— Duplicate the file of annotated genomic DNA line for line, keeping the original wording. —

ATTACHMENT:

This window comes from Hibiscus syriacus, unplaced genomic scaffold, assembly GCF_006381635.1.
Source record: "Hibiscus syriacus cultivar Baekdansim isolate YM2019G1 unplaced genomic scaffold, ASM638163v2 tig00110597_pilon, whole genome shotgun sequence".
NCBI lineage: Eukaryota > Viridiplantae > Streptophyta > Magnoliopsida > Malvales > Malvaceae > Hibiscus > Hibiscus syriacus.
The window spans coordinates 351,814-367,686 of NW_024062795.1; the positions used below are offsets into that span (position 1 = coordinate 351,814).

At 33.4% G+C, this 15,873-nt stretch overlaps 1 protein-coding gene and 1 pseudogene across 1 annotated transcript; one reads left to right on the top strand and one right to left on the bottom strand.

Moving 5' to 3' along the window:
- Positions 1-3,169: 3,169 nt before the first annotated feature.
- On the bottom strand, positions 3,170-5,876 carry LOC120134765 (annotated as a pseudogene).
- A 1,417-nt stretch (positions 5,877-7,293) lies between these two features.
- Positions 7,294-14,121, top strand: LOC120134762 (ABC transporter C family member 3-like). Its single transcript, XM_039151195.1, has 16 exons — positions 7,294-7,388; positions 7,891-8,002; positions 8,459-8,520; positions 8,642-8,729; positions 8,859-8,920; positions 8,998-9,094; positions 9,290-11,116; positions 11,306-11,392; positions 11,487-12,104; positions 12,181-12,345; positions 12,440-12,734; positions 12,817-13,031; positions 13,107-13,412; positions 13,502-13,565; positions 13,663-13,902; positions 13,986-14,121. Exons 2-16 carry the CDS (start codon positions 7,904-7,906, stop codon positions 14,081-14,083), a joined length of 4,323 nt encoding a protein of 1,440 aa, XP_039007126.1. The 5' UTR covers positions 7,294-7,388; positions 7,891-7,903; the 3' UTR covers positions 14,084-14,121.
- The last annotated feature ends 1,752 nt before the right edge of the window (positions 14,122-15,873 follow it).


This window comes from Hibiscus syriacus, unplaced genomic scaffold, assembly GCF_006381635.1.
Source record: "Hibiscus syriacus cultivar Baekdansim isolate YM2019G1 unplaced genomic scaffold, ASM638163v2 tig00110597_pilon, whole genome shotgun sequence".
NCBI lineage: Eukaryota > Viridiplantae > Streptophyta > Magnoliopsida > Malvales > Malvaceae > Hibiscus > Hibiscus syriacus.
The window spans coordinates 351,814-367,686 of NW_024062795.1; the positions used below are offsets into that span (position 1 = coordinate 351,814).

At 33.4% G+C, this 15,873-nt stretch overlaps 1 protein-coding gene and 1 pseudogene across 1 annotated transcript; one reads left to right on the top strand and one right to left on the bottom strand.

Moving 5' to 3' along the window:
- Positions 1-3,169: 3,169 nt before the first annotated feature.
- On the bottom strand, positions 3,170-5,876 carry LOC120134765 (annotated as a pseudogene).
- A 1,417-nt stretch (positions 5,877-7,293) lies between these two features.
- Positions 7,294-14,121, top strand: LOC120134762 (ABC transporter C family member 3-like). Its single transcript, XM_039151195.1, has 16 exons — positions 7,294-7,388; positions 7,891-8,002; positions 8,459-8,520; positions 8,642-8,729; positions 8,859-8,920; positions 8,998-9,094; positions 9,290-11,116; positions 11,306-11,392; positions 11,487-12,104; positions 12,181-12,345; positions 12,440-12,734; positions 12,817-13,031; positions 13,107-13,412; positions 13,502-13,565; positions 13,663-13,902; positions 13,986-14,121. Exons 2-16 carry the CDS (start codon positions 7,904-7,906, stop codon positions 14,081-14,083), a joined length of 4,323 nt encoding a protein of 1,440 aa, XP_039007126.1. The 5' UTR covers positions 7,294-7,388; positions 7,891-7,903; the 3' UTR covers positions 14,084-14,121.
- The last annotated feature ends 1,752 nt before the right edge of the window (positions 14,122-15,873 follow it).